Earth System scientists describe the Anthropocene as a “no-analog state,” a time when conditions on Earth have changed in unprecedented ways. A new study confirms and extends that conclusion, showing not only that humans have never before experienced carbon dioxide levels this high, but that our ancestors didn’t either.
Greenhouse gas levels haven’t been this high since at least half a million years before homo erectus walked the Earth.
Previous studies traced long-term CO2 levels by studying ancient ice in Antarctica — they showed that CO2 levels varied between 170 and 280 parts per million for 800,000 years, but that seems to be as far back as we can go with ice.
The new study, by researchers from Nanjing University, Texas A&M University, and the California Institute of Technology, examined ancient soils in the Loess Plateau in north-central China, an area where windblown dust and soil has been accumulating for millions of years.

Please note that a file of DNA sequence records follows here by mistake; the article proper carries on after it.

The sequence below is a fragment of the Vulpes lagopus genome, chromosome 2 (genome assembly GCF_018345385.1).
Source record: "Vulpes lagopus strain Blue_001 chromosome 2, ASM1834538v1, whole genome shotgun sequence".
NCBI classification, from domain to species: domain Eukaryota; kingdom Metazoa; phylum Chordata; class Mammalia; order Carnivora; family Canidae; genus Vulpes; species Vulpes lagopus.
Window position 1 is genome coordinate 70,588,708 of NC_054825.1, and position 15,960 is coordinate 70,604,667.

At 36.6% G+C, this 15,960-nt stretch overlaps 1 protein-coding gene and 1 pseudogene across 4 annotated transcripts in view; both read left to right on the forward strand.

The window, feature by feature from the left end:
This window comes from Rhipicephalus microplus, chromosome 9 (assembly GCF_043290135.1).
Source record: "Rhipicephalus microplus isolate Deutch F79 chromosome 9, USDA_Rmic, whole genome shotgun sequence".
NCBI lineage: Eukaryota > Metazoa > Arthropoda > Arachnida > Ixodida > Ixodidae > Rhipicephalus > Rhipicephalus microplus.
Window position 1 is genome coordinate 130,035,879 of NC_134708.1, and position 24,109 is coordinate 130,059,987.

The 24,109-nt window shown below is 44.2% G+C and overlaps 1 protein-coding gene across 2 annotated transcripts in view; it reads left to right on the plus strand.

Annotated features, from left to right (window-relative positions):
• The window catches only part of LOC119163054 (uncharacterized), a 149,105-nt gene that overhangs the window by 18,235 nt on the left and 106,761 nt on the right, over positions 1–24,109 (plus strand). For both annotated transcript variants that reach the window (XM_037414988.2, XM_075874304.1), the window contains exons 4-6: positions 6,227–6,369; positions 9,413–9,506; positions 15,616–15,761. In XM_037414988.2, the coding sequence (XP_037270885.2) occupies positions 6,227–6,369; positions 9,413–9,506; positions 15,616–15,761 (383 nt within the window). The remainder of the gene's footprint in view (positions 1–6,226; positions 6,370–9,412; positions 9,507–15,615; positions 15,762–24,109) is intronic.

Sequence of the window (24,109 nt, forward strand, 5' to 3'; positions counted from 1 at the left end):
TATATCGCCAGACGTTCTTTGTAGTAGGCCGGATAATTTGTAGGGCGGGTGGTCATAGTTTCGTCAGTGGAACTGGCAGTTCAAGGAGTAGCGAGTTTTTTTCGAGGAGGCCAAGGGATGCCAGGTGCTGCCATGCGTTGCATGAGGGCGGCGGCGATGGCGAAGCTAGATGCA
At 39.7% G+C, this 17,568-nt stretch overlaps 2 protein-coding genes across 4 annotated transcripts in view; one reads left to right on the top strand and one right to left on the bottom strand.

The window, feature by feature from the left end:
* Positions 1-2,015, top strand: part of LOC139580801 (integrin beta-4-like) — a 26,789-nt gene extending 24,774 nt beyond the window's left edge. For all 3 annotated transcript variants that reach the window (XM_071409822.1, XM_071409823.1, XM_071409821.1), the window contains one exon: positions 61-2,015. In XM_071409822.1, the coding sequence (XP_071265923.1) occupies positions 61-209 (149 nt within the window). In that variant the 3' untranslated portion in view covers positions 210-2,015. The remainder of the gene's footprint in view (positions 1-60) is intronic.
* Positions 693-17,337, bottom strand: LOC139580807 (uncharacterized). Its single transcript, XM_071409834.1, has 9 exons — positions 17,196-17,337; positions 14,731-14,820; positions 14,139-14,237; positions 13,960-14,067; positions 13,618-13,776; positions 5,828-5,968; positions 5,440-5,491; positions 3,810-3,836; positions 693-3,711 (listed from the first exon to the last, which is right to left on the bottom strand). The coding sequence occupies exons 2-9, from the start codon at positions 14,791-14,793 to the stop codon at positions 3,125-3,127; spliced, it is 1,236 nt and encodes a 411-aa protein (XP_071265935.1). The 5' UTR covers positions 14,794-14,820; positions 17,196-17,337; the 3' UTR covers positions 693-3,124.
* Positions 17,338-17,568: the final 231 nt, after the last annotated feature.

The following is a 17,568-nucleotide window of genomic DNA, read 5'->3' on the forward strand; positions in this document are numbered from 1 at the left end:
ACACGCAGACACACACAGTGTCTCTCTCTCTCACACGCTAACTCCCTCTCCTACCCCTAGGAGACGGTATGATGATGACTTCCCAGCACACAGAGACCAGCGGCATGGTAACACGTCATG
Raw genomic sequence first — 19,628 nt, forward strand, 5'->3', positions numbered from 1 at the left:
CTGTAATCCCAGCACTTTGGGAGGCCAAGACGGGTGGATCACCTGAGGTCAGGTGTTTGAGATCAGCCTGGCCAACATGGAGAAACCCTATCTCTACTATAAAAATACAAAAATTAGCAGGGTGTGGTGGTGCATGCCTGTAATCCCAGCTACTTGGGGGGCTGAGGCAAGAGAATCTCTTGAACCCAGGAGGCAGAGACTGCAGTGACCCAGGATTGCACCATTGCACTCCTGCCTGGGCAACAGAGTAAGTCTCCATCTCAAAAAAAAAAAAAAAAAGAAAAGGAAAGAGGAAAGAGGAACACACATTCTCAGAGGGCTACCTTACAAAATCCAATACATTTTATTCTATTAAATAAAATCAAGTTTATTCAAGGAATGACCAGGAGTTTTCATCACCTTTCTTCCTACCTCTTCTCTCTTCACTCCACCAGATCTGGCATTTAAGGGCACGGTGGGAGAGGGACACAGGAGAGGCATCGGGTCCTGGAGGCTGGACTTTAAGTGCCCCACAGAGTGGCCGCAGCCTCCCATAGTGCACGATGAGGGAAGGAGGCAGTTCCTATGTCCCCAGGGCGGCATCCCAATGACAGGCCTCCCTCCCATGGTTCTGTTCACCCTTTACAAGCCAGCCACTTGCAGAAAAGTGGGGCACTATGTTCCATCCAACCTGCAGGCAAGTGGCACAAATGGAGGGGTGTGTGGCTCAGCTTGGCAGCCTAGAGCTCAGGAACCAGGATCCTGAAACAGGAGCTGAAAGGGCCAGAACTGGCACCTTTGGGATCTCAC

The mix of carbon isotopes in the soil varies with age, allowing the researchers to construct a detailed carbon dioxide history going back to the beginning of the Pleistocene epoch, 2.6 million years ago.
Their reconstructions show that during the entire Pleistocene, carbon dioxide concentrations ranged from 183 to 292 parts per million, and averaged about 230 — confirming and substantially extending Antarctic ice studies.
Until the mid-20th century, no human had ever experienced higher CO2 levels than that. In May 2019, the global CO2 level reached 414.7 ppm — that’s 42 percent higher than the Pleistocene and Holocene maximum and 80% higher than the 2.6 million year average.
And the Anthropocene has barely begun.
Jiawei Da, Yi Ge Zhang, Gen Li, Xianqiang Meng & Junfeng Ji, “Low CO2 levels of the entire Pleistocene epoch,” Nature Communications, September 25, 2019